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Socialist Review, March 1994

Kate Lord

Natural selection

From Socialist Review, No. 173, March 1994.
Copyright © Socialist Review.
Copied with thanks from the Socialist Review Archive.
Marked up by Einde O’Callaghan for ETOL.

‘The real scandal is that IVF treatment will not be available for millions of women’

Last month a woman in Italy gave birth to twins. She was condemned by Tory MPs, the Tory press and even sections of the left. In France the birth provoked such outrage that a new law was passed ensuring such a thing could not happen there. The woman’s crime? She was aged 59!

The ability of a woman of that age to give birth was made possible by fertility treatment known as In-Vitro Fertilisation – IVF for short. Advancing technology means that 15 years after the first test tube baby it is becoming possible to take eggs from aborted foetuses and women who have died in order to implant them into infertile women.

Breakthroughs have also been made in the treatment of male infertility. A sperm can be injected into the egg to fertilise it directly. This opens possibilities for infertile women to have babies whatever their age. But the treatment has also opened up debates about the morals of such developments.

For some people post-menopausal women having children raises the spectre of human experiments of the kind the Nazis attempted in Germany. This ignores the reasons for the treatment and research – more choice for women over their fertility.

This applies even to the much quoted case of a black woman wanting a white child using IVF treatment. Some have argued that in the extreme this could lead to the black race being eliminated by those either trying to overcome prejudice or those who have given in to racism. But as Paul Gilroy said in a recent Guardian article, ‘What has shocked me is these hoary old Tories saying it’s against nature. Behind this lurks the obsession with racial purity.’ Quite. The same people are also against mixed marriages and cross-cultural fertilisation of any kind.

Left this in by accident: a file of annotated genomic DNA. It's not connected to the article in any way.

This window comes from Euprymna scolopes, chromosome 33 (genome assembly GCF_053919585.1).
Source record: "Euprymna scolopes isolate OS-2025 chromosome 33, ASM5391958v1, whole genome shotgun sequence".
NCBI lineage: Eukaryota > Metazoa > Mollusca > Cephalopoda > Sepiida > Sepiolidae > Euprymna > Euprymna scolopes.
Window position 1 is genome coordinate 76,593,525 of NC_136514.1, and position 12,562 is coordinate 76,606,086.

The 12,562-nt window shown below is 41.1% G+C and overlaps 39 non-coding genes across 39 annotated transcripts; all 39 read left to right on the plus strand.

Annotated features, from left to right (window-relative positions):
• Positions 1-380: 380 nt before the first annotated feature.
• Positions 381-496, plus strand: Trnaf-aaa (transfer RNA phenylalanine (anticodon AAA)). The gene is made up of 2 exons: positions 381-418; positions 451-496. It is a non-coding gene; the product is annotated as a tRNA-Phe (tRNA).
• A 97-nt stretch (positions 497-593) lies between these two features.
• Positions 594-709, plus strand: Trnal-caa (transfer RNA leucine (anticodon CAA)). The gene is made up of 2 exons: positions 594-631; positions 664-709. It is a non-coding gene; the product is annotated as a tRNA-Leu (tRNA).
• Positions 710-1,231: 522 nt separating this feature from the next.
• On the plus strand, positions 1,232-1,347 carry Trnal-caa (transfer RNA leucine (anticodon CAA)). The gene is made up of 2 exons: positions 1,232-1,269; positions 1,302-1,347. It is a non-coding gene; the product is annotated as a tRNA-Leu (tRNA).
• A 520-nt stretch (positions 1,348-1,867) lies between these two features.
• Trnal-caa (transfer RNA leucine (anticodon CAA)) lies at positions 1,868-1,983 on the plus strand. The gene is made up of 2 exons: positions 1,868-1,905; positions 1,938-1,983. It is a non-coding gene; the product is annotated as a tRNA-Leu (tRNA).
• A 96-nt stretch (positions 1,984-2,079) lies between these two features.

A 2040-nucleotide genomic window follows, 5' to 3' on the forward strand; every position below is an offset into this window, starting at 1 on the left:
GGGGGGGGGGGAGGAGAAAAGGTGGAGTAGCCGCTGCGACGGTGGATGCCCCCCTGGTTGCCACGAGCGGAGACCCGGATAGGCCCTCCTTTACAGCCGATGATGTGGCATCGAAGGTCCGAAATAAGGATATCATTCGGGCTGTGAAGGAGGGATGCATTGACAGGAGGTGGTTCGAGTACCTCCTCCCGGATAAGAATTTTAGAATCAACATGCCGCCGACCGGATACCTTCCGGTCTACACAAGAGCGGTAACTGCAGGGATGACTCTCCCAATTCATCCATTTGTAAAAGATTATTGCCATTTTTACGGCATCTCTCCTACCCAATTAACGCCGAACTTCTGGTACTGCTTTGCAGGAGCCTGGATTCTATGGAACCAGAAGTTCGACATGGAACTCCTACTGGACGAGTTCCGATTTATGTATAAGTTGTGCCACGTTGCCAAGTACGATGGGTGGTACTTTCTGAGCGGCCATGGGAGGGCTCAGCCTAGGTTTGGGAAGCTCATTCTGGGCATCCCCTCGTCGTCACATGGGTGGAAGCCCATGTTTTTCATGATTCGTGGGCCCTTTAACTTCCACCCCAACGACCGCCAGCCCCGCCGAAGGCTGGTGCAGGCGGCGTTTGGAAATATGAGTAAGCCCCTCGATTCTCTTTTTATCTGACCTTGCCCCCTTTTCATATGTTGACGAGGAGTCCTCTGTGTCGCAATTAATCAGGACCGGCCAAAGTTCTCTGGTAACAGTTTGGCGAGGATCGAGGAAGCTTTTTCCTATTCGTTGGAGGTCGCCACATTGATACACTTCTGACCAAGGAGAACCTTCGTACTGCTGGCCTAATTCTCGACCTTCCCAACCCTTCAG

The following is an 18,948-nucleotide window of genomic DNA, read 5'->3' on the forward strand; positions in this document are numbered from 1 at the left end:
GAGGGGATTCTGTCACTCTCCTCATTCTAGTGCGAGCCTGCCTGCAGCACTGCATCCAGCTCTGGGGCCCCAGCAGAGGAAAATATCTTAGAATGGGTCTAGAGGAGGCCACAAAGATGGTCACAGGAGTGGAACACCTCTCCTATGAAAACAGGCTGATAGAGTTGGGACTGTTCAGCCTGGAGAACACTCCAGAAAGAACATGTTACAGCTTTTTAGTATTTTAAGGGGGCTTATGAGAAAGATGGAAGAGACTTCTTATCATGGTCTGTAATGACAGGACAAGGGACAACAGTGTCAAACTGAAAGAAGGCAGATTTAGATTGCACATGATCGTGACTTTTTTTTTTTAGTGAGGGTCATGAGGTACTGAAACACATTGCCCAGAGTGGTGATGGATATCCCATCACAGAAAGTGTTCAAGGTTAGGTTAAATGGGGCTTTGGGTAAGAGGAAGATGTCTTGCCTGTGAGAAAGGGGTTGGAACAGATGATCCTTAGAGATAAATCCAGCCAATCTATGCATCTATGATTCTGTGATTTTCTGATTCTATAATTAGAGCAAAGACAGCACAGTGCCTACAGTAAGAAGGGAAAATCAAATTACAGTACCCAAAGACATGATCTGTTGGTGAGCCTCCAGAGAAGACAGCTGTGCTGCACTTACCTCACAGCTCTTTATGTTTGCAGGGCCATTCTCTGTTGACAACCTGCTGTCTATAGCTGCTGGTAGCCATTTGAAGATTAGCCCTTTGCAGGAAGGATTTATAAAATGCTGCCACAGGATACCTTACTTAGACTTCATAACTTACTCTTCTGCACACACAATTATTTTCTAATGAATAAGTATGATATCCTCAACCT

Most of the opposition to IVF comes from the right. The Catholic Church is opposed, as is the Church of England and most of the Tory Party. But some feminists are also opposed on the basis that childless women should be told it is normal not to have children. While it is true that there is enormous pressure on women to have children, the whole issue of IVF is about women having more control over their fertility.

Women’s fertility has become an issue partly because of the increasing numbers of women who don’t want to break their careers at a crucial stage and choose to have children later. However, several surveys in the 1980s claimed that there were problems with this. For example Susan Faludi in her book Backlash quotes a 1982 survey which claimed women’s chances of conceiving reduced dramatically after the age of 30, and there was a 40 percent chance of infertility for women aged between 31 and 35 years.

However, as Faludi points out, the study – used to justify calls for women to have their children earlier – was not all it seemed. The results came from 2,193 women in France – all of whom were married to infertile men and were trying to get pregnant using artificial insemination. They were declared infertile if they didn’t conceive within the year – although medically the period given is five years. Also the women were using a method involving frozen sperm which is known to be less effective than fresh sperm. Even the doctors who carried out the survey were unhappy that the results were applied to all women. But, once published, the damage had been done.